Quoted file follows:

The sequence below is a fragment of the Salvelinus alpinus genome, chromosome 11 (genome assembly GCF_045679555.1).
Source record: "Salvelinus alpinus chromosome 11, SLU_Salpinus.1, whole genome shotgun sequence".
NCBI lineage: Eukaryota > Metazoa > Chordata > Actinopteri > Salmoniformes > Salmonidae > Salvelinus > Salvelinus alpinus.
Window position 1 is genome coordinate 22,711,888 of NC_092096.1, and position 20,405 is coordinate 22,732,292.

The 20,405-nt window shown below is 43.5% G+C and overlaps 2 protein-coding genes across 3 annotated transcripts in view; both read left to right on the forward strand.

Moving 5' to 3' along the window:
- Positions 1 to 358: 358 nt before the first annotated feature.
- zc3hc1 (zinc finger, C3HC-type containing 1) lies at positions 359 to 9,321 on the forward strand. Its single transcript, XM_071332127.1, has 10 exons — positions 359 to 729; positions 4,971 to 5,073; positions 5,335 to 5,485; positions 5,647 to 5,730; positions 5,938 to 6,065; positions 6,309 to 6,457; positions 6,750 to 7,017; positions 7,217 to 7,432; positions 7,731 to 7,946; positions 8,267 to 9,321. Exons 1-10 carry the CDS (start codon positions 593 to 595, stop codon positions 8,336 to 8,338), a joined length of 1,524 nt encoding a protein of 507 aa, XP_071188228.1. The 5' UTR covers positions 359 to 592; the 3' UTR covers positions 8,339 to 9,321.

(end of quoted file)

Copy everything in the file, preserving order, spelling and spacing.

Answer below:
The sequence below is a fragment of the Salvelinus alpinus genome, chromosome 11 (genome assembly GCF_045679555.1).
Source record: "Salvelinus alpinus chromosome 11, SLU_Salpinus.1, whole genome shotgun sequence".
NCBI lineage: Eukaryota > Metazoa > Chordata > Actinopteri > Salmoniformes > Salmonidae > Salvelinus > Salvelinus alpinus.
Window position 1 is genome coordinate 22,711,888 of NC_092096.1, and position 20,405 is coordinate 22,732,292.

The 20,405-nt window shown below is 43.5% G+C and overlaps 2 protein-coding genes across 3 annotated transcripts in view; both read left to right on the forward strand.

Moving 5' to 3' along the window:
- Positions 1 to 358: 358 nt before the first annotated feature.
- zc3hc1 (zinc finger, C3HC-type containing 1) lies at positions 359 to 9,321 on the forward strand. Its single transcript, XM_071332127.1, has 10 exons — positions 359 to 729; positions 4,971 to 5,073; positions 5,335 to 5,485; positions 5,647 to 5,730; positions 5,938 to 6,065; positions 6,309 to 6,457; positions 6,750 to 7,017; positions 7,217 to 7,432; positions 7,731 to 7,946; positions 8,267 to 9,321. Exons 1-10 carry the CDS (start codon positions 593 to 595, stop codon positions 8,336 to 8,338), a joined length of 1,524 nt encoding a protein of 507 aa, XP_071188228.1. The 5' UTR covers positions 359 to 592; the 3' UTR covers positions 8,339 to 9,321.